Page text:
It’s natural to want to fit in when you are with a group of people. In most situations, fitting in with a group makes social situations easier and all parties feel comfortable.
There are some moments where not fitting in can give you an edge, such as in a workplace setting. One of the reasons not fitting in seems strange to most workers has to do with the wording. It is possible to still be on good terms with your coworkers even if you do not fit in with the rest of the workplace.
In recent years, employers put more emphasis on having unique coworkers. In the past, many employees were viewed as nothing more than cogs in a machine. Moving into the 2019 workplace, companies actively seek out more diverse workforces. The reason having a diverse workplace is valuable is it means you have more valid opinions. Employees who do not fit in at work often come from significantly different backgrounds, meaning they have experiences, perspectives and ideas completely unrelated to the rest of the office. As a result, these employees bring to the office something new and fresh.
Many workers spend years trying to develop themselves as a specialist in their field. Being a specialist has many advantages. If you are looking for a job, employers are more likely to hire you because of your unique experience. If you already have a job, you have more opportunities than your fellow employees because of your specialty. While it might not initially seem like it, not fitting in with your coworkers naturally makes you a specialist. If your manager is looking for a unique opinion, he or she is more likely to ask the employee who does not fit in because asking any other employee is likely to yield the same answer. Anytime someone in the office needs a neutral opinion, the employee who does not fit in is the one to whom they can turn.
How useful your outsider status is varies depending on your profession. In marketing, not fitting in typically provides more benefits. You can provide insight on a marketing group nobody else on your team has. Teachers, depending on the subject, also benefit from not fitting in, as they can apply a unique outlook to their lessons and offer something to students no other teacher in the school can.
There are some professions where you are at a disadvantage if you fit in with your coworkers. Many higher ranked positions in a company require making difficult decisions. These decisions become even harder if you are particularly friendly with your coworkers. Many managers who are promoted internally after being with a company for years are advised to lean away from their old connections. If you are too close with your coworkers, you risk falling into the favoritism trap. You instinctively give your former friends better jobs or cover for them whenever they make mistakes. You may even blame other employees you are not close with because they are new to the office and not connected to you.
Related Article: Achieving Career Goals
Another profession where fitting in hurts your job is any type of consultant. One of the most important roles of a consultant is identifying areas where the company is wasting money or resources. If you fit in and form too much of a connection with your colleagues, you risk making decisions based on what is good for your coworkers and not the company. You run into similar problems if you work in human resources. If you are asked to solve issues between employees, you are naturally biased towards the employees you fit in with.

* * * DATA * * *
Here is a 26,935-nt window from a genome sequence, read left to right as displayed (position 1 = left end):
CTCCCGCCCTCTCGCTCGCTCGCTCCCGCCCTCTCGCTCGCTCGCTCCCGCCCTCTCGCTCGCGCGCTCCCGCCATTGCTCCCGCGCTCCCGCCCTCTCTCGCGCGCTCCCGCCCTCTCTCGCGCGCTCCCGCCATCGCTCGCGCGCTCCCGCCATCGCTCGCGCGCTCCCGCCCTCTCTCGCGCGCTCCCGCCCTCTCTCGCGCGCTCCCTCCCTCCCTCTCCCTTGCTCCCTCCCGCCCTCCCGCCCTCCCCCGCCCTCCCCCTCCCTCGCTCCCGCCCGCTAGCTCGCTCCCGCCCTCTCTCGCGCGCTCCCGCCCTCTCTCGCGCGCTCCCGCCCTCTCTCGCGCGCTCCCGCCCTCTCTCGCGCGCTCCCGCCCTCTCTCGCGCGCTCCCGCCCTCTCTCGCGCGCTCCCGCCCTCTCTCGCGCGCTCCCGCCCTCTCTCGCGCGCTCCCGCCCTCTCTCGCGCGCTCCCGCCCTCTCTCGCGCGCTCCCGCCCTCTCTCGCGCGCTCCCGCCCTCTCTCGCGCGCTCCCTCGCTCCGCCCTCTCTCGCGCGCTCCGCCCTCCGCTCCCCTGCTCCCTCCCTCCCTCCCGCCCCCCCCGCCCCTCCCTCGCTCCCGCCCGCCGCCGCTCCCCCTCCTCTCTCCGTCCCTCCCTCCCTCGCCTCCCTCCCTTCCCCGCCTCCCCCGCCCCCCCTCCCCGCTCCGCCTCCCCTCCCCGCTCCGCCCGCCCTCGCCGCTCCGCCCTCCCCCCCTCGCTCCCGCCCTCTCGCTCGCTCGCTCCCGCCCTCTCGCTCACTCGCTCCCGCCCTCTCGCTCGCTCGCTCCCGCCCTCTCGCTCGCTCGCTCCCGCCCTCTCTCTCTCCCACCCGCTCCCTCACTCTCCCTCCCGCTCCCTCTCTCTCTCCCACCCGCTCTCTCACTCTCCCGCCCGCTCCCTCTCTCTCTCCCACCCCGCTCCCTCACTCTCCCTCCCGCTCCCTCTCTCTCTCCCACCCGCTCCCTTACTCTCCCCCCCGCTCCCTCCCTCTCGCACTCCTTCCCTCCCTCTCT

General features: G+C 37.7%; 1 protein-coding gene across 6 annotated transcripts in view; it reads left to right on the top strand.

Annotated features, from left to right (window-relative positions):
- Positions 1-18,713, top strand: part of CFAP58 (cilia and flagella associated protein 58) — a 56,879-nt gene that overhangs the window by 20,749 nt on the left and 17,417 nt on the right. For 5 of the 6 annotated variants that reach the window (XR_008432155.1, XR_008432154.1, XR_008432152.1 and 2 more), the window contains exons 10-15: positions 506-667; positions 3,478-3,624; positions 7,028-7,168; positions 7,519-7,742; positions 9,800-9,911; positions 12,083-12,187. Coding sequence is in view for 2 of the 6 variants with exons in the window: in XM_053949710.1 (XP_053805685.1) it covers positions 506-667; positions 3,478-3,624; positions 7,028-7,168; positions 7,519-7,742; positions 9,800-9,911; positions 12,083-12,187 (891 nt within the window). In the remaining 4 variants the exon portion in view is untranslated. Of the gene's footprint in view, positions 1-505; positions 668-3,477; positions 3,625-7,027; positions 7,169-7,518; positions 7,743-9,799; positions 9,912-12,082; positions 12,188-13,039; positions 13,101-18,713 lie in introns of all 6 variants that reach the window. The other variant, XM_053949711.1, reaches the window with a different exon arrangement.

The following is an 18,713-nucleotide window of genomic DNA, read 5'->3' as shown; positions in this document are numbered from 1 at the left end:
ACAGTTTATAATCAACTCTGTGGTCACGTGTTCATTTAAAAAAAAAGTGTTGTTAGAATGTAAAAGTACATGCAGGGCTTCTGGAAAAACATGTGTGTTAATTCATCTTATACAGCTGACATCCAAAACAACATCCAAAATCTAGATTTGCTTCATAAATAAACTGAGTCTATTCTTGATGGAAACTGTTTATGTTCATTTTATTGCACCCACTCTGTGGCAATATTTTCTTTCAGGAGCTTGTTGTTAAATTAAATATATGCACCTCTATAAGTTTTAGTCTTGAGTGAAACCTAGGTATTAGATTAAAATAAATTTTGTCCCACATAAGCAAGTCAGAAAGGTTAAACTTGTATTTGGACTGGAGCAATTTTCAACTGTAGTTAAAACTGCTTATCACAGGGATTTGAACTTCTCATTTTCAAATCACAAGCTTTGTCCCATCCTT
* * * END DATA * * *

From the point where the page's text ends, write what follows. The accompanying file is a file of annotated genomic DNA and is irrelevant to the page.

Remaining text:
Many employees spend too much time trying to fit in at work. Trying to organize work events or getting into long conversations with your coworkers ultimately leads to wasting time. Some employees focus too much on the social aspects of work, believing it is necessary to fit in to succeed. In reality, one of the things employers notice is your ability to produce high quality work and meet your deadlines over how much you fit in. If you do not fit in at work, it is a good indicator you are more concerned with getting your job done than you are with socializing.
This is something managers look for in employees when discussing promotions or handing out more responsibilities. Employees who are overly social are frequently turned aside because their managers don’t believe they can balance their new responsibilities with their social lives. Similarly, if you are promoted, you know it has everything to do with who you are as a worker, and not because you were promoted out of favoritism.
One of the overlooked benefits of not fitting in is employees do not take your actions personally. Mistakes and miscommunication are bound to happen in the workplace. While some employees are more forgiving when the coworker making the mistake is someone who fits in, sometimes the opposite is true. Employees feel oddly betrayed and are harsher towards the employee because he or she fit in, making the mistake feel more personal or disappointing. As the black sheep of the office, you may find yourself not being held to the same harsh standards as someone who does fit in.
This attitude does not only apply to mistakes. Employees who fit in with coworkers are often expected to perform certain tasks without prompting. For example, if another employee is hosting a work-related event, such as a retirement party or celebrating a promotion, he or she may not expect you to chip in as part of a workplace etiquette. If you do bring in something or help with the event, your coworkers notice it and appreciate more than someone who fits in and is expected to help.
While there are upsides to not fitting in at work, it does not mean you can completely ignore your coworkers. There is a difference between not fitting in and being rude or cold towards coworkers. Even if you are an outsider in the office, make sure to do the following:
Related Article: What Is Career Advancement?